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      We want to address the issues raised by Batsis regarding the methodological rigor of our assessment of muscle mass index.
      In our recent study, our clinical question was the mortality benefit of increasing levels of muscle mass index in elders in the National Health and Nutrition Examination Survey III study. The use of quartile cut points from young individuals would have resulted in few older individuals in the higher muscle mass index quartiles, and thus the clinical question would not have been answered. Further, despite the narrow categories resulting from development of the quartile cut points in older individuals, interquartile differences in mortality rate/risk in this older population was significant. Thus by definition, the cut points used did provide “…adequate discrimination with changes in… mortality…”, which was the focus of our study.
      Although we are well aware of studies linking muscle strength and mortality, common pathologies such as joint disease and skeletal injuries impair mobility, and thus this measure is likely to be subject to significant confounding. Further, our previous work
      • Srikanthan P.
      • Karlamangla A.S.
      Relative muscle mass is inversely associated with insulin resistance and prediabetes. Findings from the third National Health and Nutrition Examination Survey.
      has linked muscle mass with metabolism. This underscores the biological significance of muscle mass, which we hypothesize will be noted (in future prospective studies) to play a role in alterations in mortality.
      Our study aimed to define an anthropometric measure that could be as easily applied clinically as body mass index, which we found to be an ineffectual predictor of survival. Appendicular muscle mass requires measurement by dual-energy X-ray absorptiometry, and thus is certainly not amenable for “incorporation into clinical practice,” given the radiation exposure and expense. Further, dual-energy X-ray absorptiometry does not discriminate between muscle and intramuscular fat mass, which leads to overestimation of effective muscle mass in conditions in which there is lipid infiltration of muscle, such as obesity and aging. By comparison, bioelectrical impedance—because it relies on electrical conductivity—does not count intramuscular fat (which does not conduct electricity) as muscle. Further, bioelectrical impedance has been validated in individuals of varying age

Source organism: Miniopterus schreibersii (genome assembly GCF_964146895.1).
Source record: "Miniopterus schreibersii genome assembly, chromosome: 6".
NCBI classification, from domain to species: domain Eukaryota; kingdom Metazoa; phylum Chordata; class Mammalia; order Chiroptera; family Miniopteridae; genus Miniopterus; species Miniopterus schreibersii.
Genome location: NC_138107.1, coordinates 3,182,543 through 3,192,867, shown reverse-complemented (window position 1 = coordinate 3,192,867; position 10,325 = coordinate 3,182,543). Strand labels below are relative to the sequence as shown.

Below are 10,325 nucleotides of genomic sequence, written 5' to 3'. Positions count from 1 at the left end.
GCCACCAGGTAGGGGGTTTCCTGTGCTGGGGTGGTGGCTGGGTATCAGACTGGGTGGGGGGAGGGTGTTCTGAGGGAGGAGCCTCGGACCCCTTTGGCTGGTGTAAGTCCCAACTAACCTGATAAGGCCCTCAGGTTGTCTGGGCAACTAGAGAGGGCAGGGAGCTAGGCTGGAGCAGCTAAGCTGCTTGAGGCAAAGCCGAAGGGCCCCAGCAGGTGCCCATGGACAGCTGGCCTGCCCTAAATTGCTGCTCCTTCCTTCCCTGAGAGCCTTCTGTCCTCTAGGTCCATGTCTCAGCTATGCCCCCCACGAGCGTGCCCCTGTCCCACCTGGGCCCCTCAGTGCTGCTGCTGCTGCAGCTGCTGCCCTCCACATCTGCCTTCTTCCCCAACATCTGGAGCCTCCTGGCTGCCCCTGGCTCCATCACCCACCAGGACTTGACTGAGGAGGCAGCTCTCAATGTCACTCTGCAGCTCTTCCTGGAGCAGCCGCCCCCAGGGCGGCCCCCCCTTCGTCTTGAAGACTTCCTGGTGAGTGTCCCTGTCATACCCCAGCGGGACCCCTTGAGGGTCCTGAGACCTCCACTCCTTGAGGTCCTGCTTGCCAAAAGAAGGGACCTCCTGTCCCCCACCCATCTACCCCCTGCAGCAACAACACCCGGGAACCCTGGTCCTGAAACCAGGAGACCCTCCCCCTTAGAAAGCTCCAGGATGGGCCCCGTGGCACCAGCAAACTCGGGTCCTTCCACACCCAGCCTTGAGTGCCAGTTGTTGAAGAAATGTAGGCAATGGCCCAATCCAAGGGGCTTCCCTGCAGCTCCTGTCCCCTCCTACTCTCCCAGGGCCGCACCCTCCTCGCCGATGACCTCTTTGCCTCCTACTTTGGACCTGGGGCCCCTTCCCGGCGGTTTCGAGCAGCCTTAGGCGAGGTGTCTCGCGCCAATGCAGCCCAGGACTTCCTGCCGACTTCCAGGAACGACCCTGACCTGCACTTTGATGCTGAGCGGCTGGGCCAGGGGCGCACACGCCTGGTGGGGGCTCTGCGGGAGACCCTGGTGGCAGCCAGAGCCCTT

• Janssen I.
      • Heymsfield S.B.
      • Baumgartner R.N.
      • Ross R.
      Estimation of skeletal muscle mass by bioelectrical impedance analysis.
      and has been noted to provide a robust estimate of smooth muscle mass. Finally, muscle mass index is as easy and inexpensive to measure as body mass index. Thus, bioelectrical impedance measurement can be incorporated easily into clinical practice.
      Muscle mass has an important role in preventing both mortality and declining physical function.
      • Janssen I.
      • Heymsfield S.B.
      • Ross R.
      Low relative skeletal muscle mass (sarcopenia) in older persons is associated with functional impairment and physical disability.
      Because measurement of muscle mass index is both robust and readily applicable in clinical practice using bioelectrical impedance, we stand by our recommendation to consider widespread adaptation of muscle mass index assessment as an important preventative health strategy.

      References

        • Srikanthan P.
        • Karlamangla A.S.
        Relative muscle mass is inversely associated with insulin resistance and prediabetes. Findings from the third National Health and Nutrition Examination Survey.
        J Clin Endocrinol Metab. 2011; 96: 2898-2903
        • Janssen I.
        • Heymsfield S.B.
        • Baumgartner R.N.
        • Ross R.
        Estimation of skeletal muscle mass by bioelectrical impedance analysis.
        J Appl Physiol. 2000; 89: 465-471
        • Janssen I.
        • Heymsfield S.B.
        • Ross R.
        Low relative skeletal muscle mass (sarcopenia) in older persons is associated with functional impairment and physical disability.
        J Am Geriatr Soc. 2002; 50: 889-896

      Linked Article

      • Muscle Mass Index Revisited
        The American Journal of MedicineVol. 127Issue 12
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          It was with great interest that I read the article by Srikanthan and Karlamangla,1 who suggested that high muscle mass index (MMI) was associated with lower mortality. Readers are cautioned on the implications of their findings, noting some limitations to their methodologies.
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